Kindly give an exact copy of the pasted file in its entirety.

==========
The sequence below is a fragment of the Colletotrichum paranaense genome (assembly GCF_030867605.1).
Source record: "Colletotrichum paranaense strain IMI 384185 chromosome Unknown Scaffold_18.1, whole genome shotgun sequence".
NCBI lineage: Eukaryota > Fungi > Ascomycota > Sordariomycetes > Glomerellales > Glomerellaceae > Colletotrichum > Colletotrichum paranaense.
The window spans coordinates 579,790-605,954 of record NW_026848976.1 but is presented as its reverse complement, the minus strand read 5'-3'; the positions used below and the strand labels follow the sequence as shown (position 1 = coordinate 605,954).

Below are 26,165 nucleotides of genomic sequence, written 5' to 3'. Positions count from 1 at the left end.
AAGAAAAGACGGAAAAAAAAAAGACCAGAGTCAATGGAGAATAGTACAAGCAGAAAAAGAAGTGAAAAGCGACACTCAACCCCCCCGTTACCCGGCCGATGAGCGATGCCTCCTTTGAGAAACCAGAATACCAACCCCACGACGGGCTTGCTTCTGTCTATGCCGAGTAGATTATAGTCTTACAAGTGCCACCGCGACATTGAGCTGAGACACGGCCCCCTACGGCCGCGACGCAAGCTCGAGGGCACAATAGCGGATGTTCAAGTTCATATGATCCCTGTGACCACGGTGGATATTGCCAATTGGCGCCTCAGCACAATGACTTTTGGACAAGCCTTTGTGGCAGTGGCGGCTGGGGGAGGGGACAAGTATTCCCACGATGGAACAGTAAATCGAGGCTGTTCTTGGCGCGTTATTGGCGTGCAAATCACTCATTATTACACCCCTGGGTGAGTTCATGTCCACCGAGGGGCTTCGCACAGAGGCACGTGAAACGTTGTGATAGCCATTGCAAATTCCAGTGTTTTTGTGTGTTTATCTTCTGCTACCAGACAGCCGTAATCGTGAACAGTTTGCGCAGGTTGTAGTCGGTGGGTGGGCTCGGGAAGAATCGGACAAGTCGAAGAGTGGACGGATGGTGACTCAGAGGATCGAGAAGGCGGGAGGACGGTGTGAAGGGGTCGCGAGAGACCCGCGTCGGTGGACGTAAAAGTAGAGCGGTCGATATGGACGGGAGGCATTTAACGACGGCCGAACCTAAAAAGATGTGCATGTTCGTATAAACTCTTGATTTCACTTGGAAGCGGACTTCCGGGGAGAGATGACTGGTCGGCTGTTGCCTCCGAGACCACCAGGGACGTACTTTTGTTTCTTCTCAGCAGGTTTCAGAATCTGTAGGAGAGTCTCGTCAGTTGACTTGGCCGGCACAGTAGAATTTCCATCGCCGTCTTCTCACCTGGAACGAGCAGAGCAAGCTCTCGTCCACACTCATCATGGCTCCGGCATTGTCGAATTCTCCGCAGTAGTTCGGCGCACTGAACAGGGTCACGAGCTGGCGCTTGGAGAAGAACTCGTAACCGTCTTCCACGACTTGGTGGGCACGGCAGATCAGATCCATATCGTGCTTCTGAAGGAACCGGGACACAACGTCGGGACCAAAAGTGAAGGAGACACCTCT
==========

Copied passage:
The sequence below is a fragment of the Colletotrichum paranaense genome (assembly GCF_030867605.1).
Source record: "Colletotrichum paranaense strain IMI 384185 chromosome Unknown Scaffold_18.1, whole genome shotgun sequence".
NCBI lineage: Eukaryota > Fungi > Ascomycota > Sordariomycetes > Glomerellales > Glomerellaceae > Colletotrichum > Colletotrichum paranaense.
The window spans coordinates 579,790-605,954 of record NW_026848976.1 but is presented as its reverse complement, the minus strand read 5'-3'; the positions used below and the strand labels follow the sequence as shown (position 1 = coordinate 605,954).

Below are 26,165 nucleotides of genomic sequence, written 5' to 3'. Positions count from 1 at the left end.
AAGAAAAGACGGAAAAAAAAAAGACCAGAGTCAATGGAGAATAGTACAAGCAGAAAAAGAAGTGAAAAGCGACACTCAACCCCCCCGTTACCCGGCCGATGAGCGATGCCTCCTTTGAGAAACCAGAATACCAACCCCACGACGGGCTTGCTTCTGTCTATGCCGAGTAGATTATAGTCTTACAAGTGCCACCGCGACATTGAGCTGAGACACGGCCCCCTACGGCCGCGACGCAAGCTCGAGGGCACAATAGCGGATGTTCAAGTTCATATGATCCCTGTGACCACGGTGGATATTGCCAATTGGCGCCTCAGCACAATGACTTTTGGACAAGCCTTTGTGGCAGTGGCGGCTGGGGGAGGGGACAAGTATTCCCACGATGGAACAGTAAATCGAGGCTGTTCTTGGCGCGTTATTGGCGTGCAAATCACTCATTATTACACCCCTGGGTGAGTTCATGTCCACCGAGGGGCTTCGCACAGAGGCACGTGAAACGTTGTGATAGCCATTGCAAATTCCAGTGTTTTTGTGTGTTTATCTTCTGCTACCAGACAGCCGTAATCGTGAACAGTTTGCGCAGGTTGTAGTCGGTGGGTGGGCTCGGGAAGAATCGGACAAGTCGAAGAGTGGACGGATGGTGACTCAGAGGATCGAGAAGGCGGGAGGACGGTGTGAAGGGGTCGCGAGAGACCCGCGTCGGTGGACGTAAAAGTAGAGCGGTCGATATGGACGGGAGGCATTTAACGACGGCCGAACCTAAAAAGATGTGCATGTTCGTATAAACTCTTGATTTCACTTGGAAGCGGACTTCCGGGGAGAGATGACTGGTCGGCTGTTGCCTCCGAGACCACCAGGGACGTACTTTTGTTTCTTCTCAGCAGGTTTCAGAATCTGTAGGAGAGTCTCGTCAGTTGACTTGGCCGGCACAGTAGAATTTCCATCGCCGTCTTCTCACCTGGAACGAGCAGAGCAAGCTCTCGTCCACACTCATCATGGCTCCGGCATTGTCGAATTCTCCGCAGTAGTTCGGCGCACTGAACAGGGTCACGAGCTGGCGCTTGGAGAAGAACTCGTAACCGTCTTCCACGACTTGGTGGGCACGGCAGATCAGATCCATATCGTGCTTCTGAAGGAACCGGGACACAACGTCGGGACCAAAAGTGAAGGAGACACCTCT